Carmen Mandato/Associated Press

If the Rockets don't move Oladipo before the deadline, a sign-and-trade over the offseason appears to be the most likely outcome. Few executives expect the Rockets to commit long-term money for the centerpiece of their return for Harden, but they doubt Houston will lose him for nothing in free agency.

"They're too smart to just whiff and get nothing off of him," said the Western Conference official.  

The landscape for dealing P.J. Tucker appears much greener. The Bucks, Nets, Heat, Lakers, Philadelphia 76ers and Denver Nuggets have all expressed interest, sources said. Tucker would relish joining Philadelphia and former Rockets general manager Daryl Morey, and the Sixers are one of the few contenders with real picks at their disposal. 

Around the draft, Houston's new front office could have gotten a late 2020 first-round pick for Tucker from Minnesota, league sources said. But Rockets ownership rebuffed moving Tucker at that time, sources said, as they still believed they could keep Harden and build another playoff contender around him.

The Rockets have since been categorized as inconsistent with their asking price on Tucker. There has been a long-whispered rumor of Brooklyn possibly sending Spencer Dinwiddie to Houston for Tucker, and the Rockets are even said to have posed Miami trading either Tyler Herro or Duncan Robinson for him. 

For weeks, the Rockets were messaging that they would accept either a first-rounder or three second-round picks, sources told B/R. But Tucker's output has dropped significantly this season. He's shooting only 31.4 percent from three, his worst mark since 2012-13, and he's averaging only 4.6 rebounds one year after hauling in a career-high 6.6 per game.

"If they had a first for him now, he'd already be gone," one general manager told B/R. 

"They're off their asking price," added the Western Conference official.   

Tucker will also turn 36 in early May, yet some around the league maintain he'll net something of return for the Rockets. Aside from no longer feasting off Harden's creation abilities, he's played a different role as head coach Stephen Silas' staff places a greater emphasis on motion in their offense. 

"He's still a physical motherf--ker who can guard 2-5," said the Western Conference official. "I don't think he can guard Dame Lillard for 48 minutes like he did three years ago, but on a game's last possession, he can. Therein lies his value."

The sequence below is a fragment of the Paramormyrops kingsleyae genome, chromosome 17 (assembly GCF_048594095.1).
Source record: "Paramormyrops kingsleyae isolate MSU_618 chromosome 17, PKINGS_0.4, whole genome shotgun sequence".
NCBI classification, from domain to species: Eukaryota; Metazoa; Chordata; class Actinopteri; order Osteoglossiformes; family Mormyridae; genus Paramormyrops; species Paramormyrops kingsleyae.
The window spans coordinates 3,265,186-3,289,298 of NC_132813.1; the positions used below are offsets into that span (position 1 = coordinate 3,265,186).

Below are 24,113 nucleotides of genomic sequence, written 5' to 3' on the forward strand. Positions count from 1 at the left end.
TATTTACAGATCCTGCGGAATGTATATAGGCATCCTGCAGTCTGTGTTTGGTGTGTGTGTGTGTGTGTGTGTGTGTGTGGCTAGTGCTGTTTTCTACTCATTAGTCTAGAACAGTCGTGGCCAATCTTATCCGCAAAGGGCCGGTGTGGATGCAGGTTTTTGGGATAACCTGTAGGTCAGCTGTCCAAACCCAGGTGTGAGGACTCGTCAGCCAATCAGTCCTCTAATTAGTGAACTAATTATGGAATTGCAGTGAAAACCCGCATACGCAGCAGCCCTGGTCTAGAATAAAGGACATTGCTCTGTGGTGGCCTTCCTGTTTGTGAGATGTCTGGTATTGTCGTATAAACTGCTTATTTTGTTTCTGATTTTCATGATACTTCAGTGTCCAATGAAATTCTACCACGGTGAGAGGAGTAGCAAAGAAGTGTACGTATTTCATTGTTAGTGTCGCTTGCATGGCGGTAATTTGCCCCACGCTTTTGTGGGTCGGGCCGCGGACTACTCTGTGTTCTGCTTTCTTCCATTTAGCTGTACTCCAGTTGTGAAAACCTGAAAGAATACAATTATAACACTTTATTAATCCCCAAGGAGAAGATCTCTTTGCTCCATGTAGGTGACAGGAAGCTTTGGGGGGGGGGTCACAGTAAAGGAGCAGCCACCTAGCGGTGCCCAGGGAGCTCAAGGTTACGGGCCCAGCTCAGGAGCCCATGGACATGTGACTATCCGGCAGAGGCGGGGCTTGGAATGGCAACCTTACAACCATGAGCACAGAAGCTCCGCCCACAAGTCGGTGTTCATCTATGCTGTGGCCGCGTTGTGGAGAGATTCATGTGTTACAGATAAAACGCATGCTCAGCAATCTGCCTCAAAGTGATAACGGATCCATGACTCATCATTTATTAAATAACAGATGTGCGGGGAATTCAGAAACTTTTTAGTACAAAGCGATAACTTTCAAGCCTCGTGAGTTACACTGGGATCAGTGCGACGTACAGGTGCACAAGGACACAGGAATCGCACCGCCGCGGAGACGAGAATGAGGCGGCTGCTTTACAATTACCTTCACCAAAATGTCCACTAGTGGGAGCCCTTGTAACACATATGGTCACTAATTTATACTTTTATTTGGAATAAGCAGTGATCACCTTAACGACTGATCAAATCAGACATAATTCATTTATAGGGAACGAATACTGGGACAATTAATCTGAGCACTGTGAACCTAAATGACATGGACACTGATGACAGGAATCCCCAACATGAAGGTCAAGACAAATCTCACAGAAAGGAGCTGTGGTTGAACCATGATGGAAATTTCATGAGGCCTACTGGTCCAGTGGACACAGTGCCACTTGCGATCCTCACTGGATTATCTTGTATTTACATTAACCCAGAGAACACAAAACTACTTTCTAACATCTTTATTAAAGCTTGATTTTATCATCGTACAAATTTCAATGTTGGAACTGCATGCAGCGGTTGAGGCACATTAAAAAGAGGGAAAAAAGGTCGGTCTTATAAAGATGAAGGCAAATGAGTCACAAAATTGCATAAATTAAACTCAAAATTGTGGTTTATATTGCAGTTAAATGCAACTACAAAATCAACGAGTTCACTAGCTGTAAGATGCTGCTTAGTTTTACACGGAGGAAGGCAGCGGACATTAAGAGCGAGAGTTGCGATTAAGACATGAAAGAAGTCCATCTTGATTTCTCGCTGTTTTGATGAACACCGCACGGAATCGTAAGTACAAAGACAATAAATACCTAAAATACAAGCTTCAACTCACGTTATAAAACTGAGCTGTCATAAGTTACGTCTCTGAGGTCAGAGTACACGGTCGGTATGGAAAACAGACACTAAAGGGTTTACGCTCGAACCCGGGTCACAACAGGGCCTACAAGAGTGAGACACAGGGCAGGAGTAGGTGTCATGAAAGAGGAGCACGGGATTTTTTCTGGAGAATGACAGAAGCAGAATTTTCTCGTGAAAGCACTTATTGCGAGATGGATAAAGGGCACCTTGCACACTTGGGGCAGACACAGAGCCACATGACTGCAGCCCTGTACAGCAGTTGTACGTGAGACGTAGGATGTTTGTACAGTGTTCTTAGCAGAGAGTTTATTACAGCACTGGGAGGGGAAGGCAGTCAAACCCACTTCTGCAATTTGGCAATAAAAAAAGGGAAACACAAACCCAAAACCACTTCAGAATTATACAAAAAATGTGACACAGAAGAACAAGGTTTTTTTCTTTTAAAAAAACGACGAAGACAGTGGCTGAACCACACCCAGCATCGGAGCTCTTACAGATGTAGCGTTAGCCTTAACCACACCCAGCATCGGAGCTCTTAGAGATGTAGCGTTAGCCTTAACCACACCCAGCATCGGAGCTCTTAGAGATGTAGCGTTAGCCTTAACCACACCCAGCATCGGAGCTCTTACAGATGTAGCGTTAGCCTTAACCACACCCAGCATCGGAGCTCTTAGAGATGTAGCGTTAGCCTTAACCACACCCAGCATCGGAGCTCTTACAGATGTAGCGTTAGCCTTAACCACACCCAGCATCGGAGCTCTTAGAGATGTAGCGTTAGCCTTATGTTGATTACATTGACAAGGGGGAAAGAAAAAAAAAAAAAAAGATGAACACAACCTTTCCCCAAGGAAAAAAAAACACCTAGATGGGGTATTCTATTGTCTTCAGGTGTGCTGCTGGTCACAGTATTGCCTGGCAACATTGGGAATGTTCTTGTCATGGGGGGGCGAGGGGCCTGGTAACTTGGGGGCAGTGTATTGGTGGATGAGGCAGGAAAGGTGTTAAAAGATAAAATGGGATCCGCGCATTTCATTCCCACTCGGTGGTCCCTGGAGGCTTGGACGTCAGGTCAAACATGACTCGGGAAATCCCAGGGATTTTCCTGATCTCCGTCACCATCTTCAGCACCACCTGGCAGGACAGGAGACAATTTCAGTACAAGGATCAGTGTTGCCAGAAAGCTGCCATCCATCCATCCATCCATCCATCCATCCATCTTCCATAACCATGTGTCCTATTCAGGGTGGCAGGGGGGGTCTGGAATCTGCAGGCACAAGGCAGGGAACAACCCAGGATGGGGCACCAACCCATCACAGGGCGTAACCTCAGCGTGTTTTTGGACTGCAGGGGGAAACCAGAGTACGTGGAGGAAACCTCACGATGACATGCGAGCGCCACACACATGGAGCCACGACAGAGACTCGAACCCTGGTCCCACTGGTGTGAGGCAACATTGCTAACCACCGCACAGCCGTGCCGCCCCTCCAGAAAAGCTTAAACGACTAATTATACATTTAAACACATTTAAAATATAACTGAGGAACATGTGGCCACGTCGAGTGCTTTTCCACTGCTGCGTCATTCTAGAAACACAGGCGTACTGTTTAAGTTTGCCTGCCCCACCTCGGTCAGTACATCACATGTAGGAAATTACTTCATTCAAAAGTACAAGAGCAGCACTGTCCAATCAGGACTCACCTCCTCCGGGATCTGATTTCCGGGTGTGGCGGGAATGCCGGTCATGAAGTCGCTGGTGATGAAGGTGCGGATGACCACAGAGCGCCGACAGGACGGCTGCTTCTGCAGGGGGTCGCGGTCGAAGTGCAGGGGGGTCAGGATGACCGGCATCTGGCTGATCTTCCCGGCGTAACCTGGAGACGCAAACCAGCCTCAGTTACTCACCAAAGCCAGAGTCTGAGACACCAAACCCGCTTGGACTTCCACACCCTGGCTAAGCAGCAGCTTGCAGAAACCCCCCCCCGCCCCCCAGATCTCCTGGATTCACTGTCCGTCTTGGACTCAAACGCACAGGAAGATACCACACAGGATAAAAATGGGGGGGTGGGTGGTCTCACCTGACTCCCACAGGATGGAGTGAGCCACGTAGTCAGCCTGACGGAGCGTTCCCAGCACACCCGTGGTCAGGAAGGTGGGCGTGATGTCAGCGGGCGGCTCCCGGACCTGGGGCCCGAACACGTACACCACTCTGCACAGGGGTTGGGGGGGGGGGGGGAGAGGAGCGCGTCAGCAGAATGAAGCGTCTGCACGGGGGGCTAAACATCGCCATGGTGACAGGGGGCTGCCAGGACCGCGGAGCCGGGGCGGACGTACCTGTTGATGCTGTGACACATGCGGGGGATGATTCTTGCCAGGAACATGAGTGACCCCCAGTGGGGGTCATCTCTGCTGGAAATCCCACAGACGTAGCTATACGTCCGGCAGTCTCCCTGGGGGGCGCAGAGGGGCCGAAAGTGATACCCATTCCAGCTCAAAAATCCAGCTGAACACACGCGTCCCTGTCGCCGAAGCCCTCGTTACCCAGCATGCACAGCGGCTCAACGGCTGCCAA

Richard Carson/Associated Press

Any team acquiring Tucker will have to consider his impending free agency, just like with Oladipo. He declined a two-year extension that Houston offered him earlier this season, sources said, which was less than $10 million in average annual value. And as salaries have ballooned across the league, this summer may be Tucker's last chance at a significant multiyear deal. 

"No matter where he goes, he wants to get paid," said the Wesern Conference official.

Like Tucker, the bulk of Houston's roster consists of two-way, athletic wings almost tailor-made to support a superstar. All of House, Brown, Tate, McLemore, David Nwaba and Eric Gordon fit that build on paper, although there's little expectation the Rockets will move Gordon, sources said, and Nwaba will now miss six weeks due to hip surgery. Yet many teams could benefit from sending a second-round pick, maybe even two, if they're convinced any of the other swingmen are plug-and-play rotation pieces. House may be particularly appealing, as he's already under contract for roughly $3.9 million next season.  

But how far will Houston be willing to go into a rebuild? The Rockets front office has already made one long-term gamble. 

"I think the Kevin Porter [Jr.] trade was very telling," said one scout. "If we can rehab this guy, maybe he can turn into a player." 

Houston has since recalled Porter from the G League bubble, and he's expected to play significant minutes after the All-Star break, sources said. 

Off-court tension ended Porter's tenure in Cleveland, but he won't turn 21 until May, and he averaged 24.1 points, 7.3 assists, and 6.4 rebounds in 15 games with the Rio Grande Valley Vipers. Houston acquired him for only a top-55-protected 2024 second-rounder.

"Rafael's a pretty shrewd operator," added the Western Conference official. 

Heading into the trade deadline, rival front offices are curious to learn how Houston's new lead executive will continue to operate. 

"I'm waiting for it all to explode," said an assistant general manager. 

Jake Fischer covers the NBA for Bleacher Report and is the author of Built to Lose: How the NBA's Tanking Era Changed the League Forever.